C-CAT: CDKN2A [20], TP53 [19], CDKN2B [16], KMT2D [12], MTAP [12], NFKBIA [11]
21 Other 7, 0 Sq [7] No 12 KIT [2], KRAS [1] USA FF Girard et al. (28) 2009
22 Other 48, 6 Sq [44], Ad [4], carcinoid [5], LCNEC [1] Accessible 6 KRAS [6], HRAS [3], TP53 [5] Japan FFPE Sakane et al. (29) 2019

Listed with a frequency more than 5% in each cohort. *, the number of patients with thymic carcinoma and thymic neuroendocrine tumor were described respectively; , array-based comparative genomic hybridization; , single-base extension multiplex assay; §, total patients number was 64, of which 52 patients were analyzed for genetic testing. WES, whole exome sequencing; TS, target sequencing; FMI, Foundation Medicine Inc.; CCAT, Center for Cancer Genomics and Advanced Therapeutics; Sq, squamous; Undif, undifferentiated carcinoma; LCNEC, large cell neuroendocrine carcinoma; NEC, neuroendocrine carcinoma; Ad, adenocarcinoma; SCC, small cell carcinoma; Muco, mucoepidermoid carcinoma; NOS, not otherwise specified; LEL, lympho-epithelial carcinoma; NUT, NUT carcinoma; C-CAT, Center for Cancer Genomics and Advanced Therapeutics; FF, fresh frozen; FFPE, formalin-fixed paraffin-embedded; TC, thymic carcinoma; TNET, thymic neuroendocrine tumor.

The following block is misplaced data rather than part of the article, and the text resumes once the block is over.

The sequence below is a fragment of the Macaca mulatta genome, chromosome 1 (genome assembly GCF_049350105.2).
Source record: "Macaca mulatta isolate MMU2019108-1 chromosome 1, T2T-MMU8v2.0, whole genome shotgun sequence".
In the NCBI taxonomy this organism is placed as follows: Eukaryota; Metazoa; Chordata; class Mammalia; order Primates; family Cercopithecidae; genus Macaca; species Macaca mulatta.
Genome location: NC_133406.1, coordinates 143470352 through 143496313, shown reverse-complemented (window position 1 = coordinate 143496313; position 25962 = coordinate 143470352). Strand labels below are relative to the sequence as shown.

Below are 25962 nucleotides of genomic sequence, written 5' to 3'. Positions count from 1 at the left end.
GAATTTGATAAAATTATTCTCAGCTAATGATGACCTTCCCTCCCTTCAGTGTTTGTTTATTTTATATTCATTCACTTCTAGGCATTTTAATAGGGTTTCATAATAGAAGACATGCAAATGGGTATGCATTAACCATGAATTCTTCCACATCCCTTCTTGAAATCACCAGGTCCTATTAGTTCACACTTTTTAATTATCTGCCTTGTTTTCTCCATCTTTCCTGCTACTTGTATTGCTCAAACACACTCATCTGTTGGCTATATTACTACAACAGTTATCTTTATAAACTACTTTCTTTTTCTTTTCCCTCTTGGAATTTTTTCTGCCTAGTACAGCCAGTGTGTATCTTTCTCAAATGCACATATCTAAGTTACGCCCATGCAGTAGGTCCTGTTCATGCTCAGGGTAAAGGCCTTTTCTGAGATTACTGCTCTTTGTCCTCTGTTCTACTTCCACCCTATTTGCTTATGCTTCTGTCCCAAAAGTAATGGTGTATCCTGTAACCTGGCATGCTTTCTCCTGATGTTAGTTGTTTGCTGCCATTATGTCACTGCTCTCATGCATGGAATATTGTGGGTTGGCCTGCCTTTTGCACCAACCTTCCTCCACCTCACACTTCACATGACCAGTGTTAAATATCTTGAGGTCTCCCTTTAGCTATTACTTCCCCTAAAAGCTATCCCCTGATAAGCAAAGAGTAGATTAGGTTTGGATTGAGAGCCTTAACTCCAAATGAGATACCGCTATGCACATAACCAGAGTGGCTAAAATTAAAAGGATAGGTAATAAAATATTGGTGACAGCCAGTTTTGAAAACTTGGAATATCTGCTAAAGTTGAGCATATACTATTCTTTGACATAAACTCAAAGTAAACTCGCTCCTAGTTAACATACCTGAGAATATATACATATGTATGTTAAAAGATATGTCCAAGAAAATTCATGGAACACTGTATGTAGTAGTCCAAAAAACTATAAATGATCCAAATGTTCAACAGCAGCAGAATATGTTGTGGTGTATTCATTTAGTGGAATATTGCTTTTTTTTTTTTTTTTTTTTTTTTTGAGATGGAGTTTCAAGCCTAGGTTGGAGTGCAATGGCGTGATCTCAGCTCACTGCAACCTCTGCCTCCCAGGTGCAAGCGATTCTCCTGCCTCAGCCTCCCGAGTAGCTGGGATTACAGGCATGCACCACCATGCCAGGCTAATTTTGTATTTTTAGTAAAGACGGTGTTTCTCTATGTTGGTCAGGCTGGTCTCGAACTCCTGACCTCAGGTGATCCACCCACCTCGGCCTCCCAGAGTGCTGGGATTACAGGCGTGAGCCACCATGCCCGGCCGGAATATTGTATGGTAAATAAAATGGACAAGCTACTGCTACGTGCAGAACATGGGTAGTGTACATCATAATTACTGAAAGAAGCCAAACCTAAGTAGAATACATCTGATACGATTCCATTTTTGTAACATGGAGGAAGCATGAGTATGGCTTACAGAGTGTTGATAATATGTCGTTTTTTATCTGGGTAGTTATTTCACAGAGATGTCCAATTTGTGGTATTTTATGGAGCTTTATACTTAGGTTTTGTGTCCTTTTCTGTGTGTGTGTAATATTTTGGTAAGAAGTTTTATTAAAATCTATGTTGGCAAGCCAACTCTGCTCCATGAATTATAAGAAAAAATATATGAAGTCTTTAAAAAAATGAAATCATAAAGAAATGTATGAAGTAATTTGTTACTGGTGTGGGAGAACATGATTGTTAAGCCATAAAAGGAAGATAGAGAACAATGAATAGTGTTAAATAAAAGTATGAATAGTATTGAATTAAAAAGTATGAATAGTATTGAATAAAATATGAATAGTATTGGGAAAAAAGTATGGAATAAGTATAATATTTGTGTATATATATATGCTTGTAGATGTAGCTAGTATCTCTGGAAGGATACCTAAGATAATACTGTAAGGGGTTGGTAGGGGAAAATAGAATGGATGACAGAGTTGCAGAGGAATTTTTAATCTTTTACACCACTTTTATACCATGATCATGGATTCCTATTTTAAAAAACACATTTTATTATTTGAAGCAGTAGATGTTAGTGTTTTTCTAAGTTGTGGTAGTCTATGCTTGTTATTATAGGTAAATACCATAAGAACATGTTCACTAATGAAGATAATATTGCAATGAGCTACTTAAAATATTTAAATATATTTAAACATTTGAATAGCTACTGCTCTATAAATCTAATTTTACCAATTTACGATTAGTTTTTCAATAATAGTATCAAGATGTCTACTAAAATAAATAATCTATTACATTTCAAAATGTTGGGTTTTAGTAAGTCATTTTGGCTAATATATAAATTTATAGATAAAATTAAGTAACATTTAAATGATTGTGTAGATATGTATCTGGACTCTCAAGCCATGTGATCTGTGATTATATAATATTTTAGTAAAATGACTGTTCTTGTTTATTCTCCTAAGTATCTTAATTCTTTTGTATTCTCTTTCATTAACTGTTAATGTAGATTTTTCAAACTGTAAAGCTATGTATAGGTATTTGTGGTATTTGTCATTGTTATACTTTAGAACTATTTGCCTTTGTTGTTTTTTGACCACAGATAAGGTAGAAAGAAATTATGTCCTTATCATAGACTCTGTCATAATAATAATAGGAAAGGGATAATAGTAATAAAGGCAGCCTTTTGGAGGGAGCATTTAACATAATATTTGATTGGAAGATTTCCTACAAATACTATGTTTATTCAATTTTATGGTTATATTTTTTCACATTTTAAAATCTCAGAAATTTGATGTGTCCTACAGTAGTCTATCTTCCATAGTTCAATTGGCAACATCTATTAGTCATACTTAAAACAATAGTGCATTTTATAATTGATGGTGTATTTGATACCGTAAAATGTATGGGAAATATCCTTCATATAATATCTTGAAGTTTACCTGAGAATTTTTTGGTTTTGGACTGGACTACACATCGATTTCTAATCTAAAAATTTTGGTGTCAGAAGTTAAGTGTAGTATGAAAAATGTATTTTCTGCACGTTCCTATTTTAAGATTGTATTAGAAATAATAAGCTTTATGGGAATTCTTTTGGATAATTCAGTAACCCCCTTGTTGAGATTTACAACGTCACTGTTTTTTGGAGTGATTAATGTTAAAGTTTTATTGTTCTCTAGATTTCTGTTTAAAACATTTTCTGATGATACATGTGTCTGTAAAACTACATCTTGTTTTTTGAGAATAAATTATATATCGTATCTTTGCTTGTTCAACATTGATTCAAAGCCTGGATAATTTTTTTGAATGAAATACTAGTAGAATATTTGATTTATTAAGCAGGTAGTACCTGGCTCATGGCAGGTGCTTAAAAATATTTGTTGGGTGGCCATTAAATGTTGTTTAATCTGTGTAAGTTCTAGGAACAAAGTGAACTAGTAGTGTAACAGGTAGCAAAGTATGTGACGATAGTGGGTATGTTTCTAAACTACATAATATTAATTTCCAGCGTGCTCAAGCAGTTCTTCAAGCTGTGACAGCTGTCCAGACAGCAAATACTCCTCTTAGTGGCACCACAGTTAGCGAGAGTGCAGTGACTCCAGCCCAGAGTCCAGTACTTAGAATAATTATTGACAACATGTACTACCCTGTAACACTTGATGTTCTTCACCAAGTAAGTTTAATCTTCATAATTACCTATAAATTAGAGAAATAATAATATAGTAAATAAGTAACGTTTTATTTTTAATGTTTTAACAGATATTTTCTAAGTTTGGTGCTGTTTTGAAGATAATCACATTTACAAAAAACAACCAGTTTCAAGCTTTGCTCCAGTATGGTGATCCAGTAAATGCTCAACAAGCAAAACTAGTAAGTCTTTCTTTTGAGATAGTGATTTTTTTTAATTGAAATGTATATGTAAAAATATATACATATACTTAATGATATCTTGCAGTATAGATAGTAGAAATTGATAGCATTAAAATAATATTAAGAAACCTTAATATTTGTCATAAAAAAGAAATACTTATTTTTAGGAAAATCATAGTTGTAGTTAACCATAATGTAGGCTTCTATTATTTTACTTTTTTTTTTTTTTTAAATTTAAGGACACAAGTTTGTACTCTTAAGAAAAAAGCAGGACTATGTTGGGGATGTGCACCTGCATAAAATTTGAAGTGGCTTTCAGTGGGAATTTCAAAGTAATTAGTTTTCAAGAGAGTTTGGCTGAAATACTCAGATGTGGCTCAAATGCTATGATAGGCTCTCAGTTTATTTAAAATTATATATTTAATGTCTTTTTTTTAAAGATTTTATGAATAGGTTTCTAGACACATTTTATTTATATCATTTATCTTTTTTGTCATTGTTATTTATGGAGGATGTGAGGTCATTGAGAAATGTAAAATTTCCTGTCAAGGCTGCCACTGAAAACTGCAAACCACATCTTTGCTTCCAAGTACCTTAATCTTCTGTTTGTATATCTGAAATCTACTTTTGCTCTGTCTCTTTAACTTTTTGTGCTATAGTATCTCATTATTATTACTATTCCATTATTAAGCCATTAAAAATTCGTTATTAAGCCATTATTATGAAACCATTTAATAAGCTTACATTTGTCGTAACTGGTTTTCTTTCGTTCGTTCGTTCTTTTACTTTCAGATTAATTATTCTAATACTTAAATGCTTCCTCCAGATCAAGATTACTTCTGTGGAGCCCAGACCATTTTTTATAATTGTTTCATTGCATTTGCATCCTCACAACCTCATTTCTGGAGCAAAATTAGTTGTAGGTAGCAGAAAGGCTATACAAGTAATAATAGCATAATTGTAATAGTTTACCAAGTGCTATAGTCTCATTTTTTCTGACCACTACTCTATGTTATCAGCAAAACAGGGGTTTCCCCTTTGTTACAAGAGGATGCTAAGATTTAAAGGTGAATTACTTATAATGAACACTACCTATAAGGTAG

The results of whole-exome sequencing vary across different reports. Subsequently, recurrently reported mutations were focused. The most frequently reported genes were TP53, CDKN2A, CDKN2B, CYLD, KIT, TET2, SETD2, BAP1, ASXL1 and FGFR3 (Table 2). The pathological finding of immunohistochemical staining for TP53 was strongly correlated with TP53 mutations in patients with thymic carcinoma, similar to observations in other cancer types (30), and TP53 mutations were associated with poor prognosis (16). Cyclin dependent factor such as CDKN2A and CDKN2B were also frequently reported genes. Particularly, loss of p16INK4A (encoded by CDKN2A) expression due to a homozygous CDKN2A deletion was confirmed to be correlated with a worse prognosis, including earlier recurrence and shorter overall survival (31). Both TP53 and CDKN2A are recurrently mutated and have been confirmed to be associated with poor prognosis. CYLD is a deubiquitinating enzyme, that regulates cell signaling pathways (32). COSMIC, the Catalogue of Somatic Mutations in Cancer, explain that CYLD gene role as tumor suppressor gene according to its multiple role such as regulator of multiple pathway involving EGFR pathway. CYLD is related with angiogenesis (33), which is one of central pathways of thymic carcinoma (7). In addition, its position locates in chromosome 16q, of which copy number loss is characteristic to thymic carcinoma (8). Additionally, it is related with differentiation and maturation of medullary thymic epithelial cells and the regulation of AIRE expression, essential for T cell development (34). The reported frequency of truncating mutations in CYLD in patients with thymic carcinoma through whole exome sequencing suggesting that loss of function of CYLD can influence tumorigenesis. Moreover, CYLD mutations can serve as candidate biomarkers for the response to ICB. In a small phase 2 study using pembrolizumab in thymic carcinoma patients, the responder group had a higher ratio of CYLD mutations than the non-responder group (35). This result may be related to the upregulation of PD-L1 expression via interferon gamma, resulting in the down-regulation of CYLD in vitro (36). In contrast, target sequencing did not reveal many CYLD mutations, as shown in Table 2. This is because CYLD is not included in the many of the panel lists of mutations. Further, KIT mutations are one of the druggable mutations. Buti et al. reported a patient with thymic carcinoma harboring KIT mutation showed an impressive response to imatinib treatment (37). Although two related small phase 2 studies using imatinib reported no response in patients with unselected thymic epithelial tumors (and possibly wild-type cKIT) (38), targeted therapy can be one of the treatment options for patients with thymic carcinoma who have KIT mutations. TET2 mutation is mainly reported by Saito et al. (9). They identified three mutations in ten Japanese patients with thymic carcinoma. TET2 affects DNA demethylation by converting 5methylcytosine to 5-hydroxymethylcytosine, resulting in abnormal genomic hypermethylation and reduced repression of hypermethylated genes in acute myeloid leukemia (39). The author further analyzed the methylation status using the bead array method and emphasized the difference in the methylation status of TET2 mutation-positive and TET2 mutation-negative patients. Another group identified recurrent mutations in histone modification-related genes, such as SETD2, BAP1, and ASXL1. The authors suggested that a possible disruption of epigenetic regulation in thymic carcinoma, which is a characteristic of genome that differs from that of thymoma. Additionally, several epigenomic alteration of thymic carcinoma has been found, for example, abnormal methylation of KSR1, ELF3, IL1RN, and RAG1 (40). FGFR3 mutations were found (26.6%) in four patients with thymic carcinoma in the report of Asselta et al. Also, the patients with FGFR3 mutations conferred a statistically significant survival advantage in addition to the lower proliferation fraction using Ki-67 estimation. Dysregulation of the FGFR signaling pathway through genetic alterations in FGFR2/3 is implicated in driving carcinogenesis across various solid tumor types (21).